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As seen in Newsweek, Forbes, NPR, the Christian Science Monitor, CNET, PC Magazine, InfoWorld, and everywhere else.

NOTE: I haven't updated the site in years and some information might be outdated.  I hope to update the content someday if I can find the time...

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This information is of limited practical value

I provide the following information because readers have asked for it, not because I think it's particularly useful. Nothing below will help you save electricity or save money on your electric bill. And while it's important to know that electricity generation creates pollution, since that's one reason you should save electricity, it's not important to know exactly how many pounds of coal are required to create a kilowatt-hour of electric. If you're interested in pollution then this pollution calculator is much more helpful.


Electrical energy is measured in kilowatt-hours, abbreviated kWh. See the What's a kilowatt? section for more.

According to conversion of units, 1 kWh = 3412 Btu.  But if you actually convert some fuel to electricity, some energy will be lost due to the inefficiency of the generating process.  We refer to this inefficiency by using the heat rate, which is the actual amount of fuel required to produce 1 kWh.  For example, if the heat rate is 8000 Btu, then the efficiency is 3412 8400 = 40.6%.  Here are the efficiences for different kinds of fuels (usually for turning a steam turbine):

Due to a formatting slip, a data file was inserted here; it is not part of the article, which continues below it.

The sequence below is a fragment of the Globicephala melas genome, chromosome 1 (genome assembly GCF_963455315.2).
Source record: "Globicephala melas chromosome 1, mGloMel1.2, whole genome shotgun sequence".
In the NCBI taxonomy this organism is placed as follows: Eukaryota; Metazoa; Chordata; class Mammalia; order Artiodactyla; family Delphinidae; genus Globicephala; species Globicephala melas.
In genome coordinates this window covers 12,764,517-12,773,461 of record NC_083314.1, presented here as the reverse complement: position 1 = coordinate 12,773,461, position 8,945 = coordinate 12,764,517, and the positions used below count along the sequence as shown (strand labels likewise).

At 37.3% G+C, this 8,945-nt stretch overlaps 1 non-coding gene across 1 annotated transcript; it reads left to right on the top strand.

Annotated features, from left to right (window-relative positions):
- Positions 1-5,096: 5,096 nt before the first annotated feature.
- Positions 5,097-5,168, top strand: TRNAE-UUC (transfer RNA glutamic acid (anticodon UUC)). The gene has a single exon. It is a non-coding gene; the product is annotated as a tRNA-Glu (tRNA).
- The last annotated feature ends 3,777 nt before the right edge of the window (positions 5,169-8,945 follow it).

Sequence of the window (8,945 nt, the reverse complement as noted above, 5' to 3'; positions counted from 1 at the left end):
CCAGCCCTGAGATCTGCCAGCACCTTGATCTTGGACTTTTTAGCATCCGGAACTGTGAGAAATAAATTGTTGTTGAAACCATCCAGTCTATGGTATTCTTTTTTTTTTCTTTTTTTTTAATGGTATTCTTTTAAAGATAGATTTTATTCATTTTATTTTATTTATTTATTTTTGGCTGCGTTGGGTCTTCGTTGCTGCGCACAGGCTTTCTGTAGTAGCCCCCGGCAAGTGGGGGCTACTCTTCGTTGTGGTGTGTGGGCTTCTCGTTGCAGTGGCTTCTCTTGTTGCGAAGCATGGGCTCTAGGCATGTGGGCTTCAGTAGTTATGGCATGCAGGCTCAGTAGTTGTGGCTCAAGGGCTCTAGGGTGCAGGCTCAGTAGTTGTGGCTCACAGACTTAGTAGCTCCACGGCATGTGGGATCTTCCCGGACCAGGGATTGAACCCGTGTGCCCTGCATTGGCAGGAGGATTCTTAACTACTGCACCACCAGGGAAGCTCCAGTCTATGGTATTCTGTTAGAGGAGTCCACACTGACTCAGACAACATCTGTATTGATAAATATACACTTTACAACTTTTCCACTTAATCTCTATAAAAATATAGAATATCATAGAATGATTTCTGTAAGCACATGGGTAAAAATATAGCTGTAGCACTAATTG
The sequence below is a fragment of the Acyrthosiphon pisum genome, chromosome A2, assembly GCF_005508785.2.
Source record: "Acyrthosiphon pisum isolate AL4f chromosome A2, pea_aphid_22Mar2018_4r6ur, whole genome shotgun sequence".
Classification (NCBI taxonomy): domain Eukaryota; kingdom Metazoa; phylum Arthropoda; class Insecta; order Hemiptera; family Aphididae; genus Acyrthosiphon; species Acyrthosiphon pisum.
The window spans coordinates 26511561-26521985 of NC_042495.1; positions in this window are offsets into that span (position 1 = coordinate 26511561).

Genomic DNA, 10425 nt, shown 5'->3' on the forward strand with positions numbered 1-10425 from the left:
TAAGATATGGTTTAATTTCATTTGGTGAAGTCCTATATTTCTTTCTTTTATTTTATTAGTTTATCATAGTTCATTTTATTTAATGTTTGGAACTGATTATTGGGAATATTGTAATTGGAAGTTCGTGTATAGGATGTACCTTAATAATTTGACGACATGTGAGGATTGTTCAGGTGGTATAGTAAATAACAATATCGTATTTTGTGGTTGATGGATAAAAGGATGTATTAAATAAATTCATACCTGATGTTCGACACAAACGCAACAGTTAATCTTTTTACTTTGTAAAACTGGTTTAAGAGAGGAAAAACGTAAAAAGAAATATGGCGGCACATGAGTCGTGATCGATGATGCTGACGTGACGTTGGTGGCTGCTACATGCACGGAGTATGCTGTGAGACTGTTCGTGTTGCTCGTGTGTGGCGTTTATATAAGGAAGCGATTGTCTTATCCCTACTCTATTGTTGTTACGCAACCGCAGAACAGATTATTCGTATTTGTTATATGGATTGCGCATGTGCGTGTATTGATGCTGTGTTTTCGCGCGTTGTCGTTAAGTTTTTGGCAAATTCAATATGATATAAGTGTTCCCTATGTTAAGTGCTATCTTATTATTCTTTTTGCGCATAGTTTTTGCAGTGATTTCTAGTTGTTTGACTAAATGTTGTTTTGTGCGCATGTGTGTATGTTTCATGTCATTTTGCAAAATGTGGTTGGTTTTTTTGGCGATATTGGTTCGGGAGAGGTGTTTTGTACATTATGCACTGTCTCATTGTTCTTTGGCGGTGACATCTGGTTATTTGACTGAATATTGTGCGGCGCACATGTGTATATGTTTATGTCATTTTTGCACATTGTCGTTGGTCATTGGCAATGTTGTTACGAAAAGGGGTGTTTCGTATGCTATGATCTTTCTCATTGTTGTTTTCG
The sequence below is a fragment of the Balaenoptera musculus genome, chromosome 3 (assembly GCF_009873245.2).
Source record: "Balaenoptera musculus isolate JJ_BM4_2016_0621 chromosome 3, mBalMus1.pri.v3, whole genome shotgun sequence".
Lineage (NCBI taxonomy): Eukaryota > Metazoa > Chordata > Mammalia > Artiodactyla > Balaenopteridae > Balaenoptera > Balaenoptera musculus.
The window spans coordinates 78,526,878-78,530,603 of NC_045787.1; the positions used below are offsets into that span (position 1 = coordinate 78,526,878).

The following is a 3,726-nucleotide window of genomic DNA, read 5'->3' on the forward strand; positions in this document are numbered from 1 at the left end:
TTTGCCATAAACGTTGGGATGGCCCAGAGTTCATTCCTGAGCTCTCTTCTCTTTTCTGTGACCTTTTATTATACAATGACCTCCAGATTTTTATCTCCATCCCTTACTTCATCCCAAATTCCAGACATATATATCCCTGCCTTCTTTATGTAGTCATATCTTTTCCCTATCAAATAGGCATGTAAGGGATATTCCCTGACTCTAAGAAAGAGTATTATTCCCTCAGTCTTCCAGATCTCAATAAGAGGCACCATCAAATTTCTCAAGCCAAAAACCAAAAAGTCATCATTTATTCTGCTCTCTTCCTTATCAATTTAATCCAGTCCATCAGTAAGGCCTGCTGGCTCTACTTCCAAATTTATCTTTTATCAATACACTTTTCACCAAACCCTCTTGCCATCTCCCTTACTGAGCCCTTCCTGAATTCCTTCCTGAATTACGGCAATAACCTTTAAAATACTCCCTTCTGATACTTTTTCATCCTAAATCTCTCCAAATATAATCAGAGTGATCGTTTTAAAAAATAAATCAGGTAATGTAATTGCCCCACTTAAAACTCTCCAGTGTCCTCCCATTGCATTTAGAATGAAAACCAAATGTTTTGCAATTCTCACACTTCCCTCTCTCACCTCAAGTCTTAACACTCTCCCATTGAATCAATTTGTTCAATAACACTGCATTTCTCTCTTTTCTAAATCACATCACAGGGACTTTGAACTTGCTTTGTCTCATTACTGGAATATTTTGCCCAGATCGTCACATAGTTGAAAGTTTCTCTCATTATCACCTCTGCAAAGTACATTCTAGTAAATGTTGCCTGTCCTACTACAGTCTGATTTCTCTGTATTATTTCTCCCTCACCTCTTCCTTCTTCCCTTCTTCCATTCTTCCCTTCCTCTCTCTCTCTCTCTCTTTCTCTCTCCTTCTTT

• Coal:  33.6%
  • Petroleum:  25.5-33.3%
  • Natural Gas:  29.4-44.8%
 Source:  Energy Information Administration 1, 2 (PDFs)


Sources conflict on the number of pounds of coal to create a kWh of electricity:

Transmission and distribution losses are estimated to be 7.2% (source), so the above figures would be adjusted downward accordingly.

An average household uses around 920 kWh/mo. If they got all their electricity from burning coal, that's 793 to 1091 pounds of coal per month.

Coal-fired plants are only 34-44% efficient at converting coal to electricity. (EIA, and NPC)

Natural Gas & Oil

  • Natural Gas:  It takes 0.01003 Mcf (1,000 cubic feet) to make 1 kWh.  This includes power plant inefficiency.
  • Oil (residential fuel):  It takes 0.0016 barrels to make 1 kWh.  This includes the inefficiency of the conversion process.
From the Energy Information Administration.


  • Solar plant with dry cooling:  80 gallons per  megawatt-hour
  • Nuclear plants (with closed-loop cooling):  700-1100 gallons per megawatt-hour
  • Nuclear plants (with open-loop cooling):  25,000-60,000 gallons per megawatt-hour
  • Coal-fired plants (closed-loop):  500-600 gallons per megawatt-hour
  • Coal-fired plants (open-loop):  20,000-50,000 gallons per megawatt-hour
  • Biomass (crops grown for the purpose of fuel):  40,000 to 100,000 gallons per megawatt-hour
  • Natural gas fracking:  2-10 million gallons per well
From the Civil Society Institute.


According to Austin Energy, the Southwest Project nuclear power plant generates 2500 MW (megawatts) of electricity.


Pollution calculator

This calculator will tell you how much pollution (sulphur dioxide, volatile organic compounds, etc.) is caused by your electrical use.


Next: How much electricity costs

Last update: June 2013.

©1998-2018 Michael Bluejay, Inc. All Rights Reserved. Unauthorized reprinting is prohibited.
All advice is given in good faith. We're not responsible for any errors or omissions. Electricity can kill you; if you're not competent to work on your electrical wiring then hire a professional to do it.
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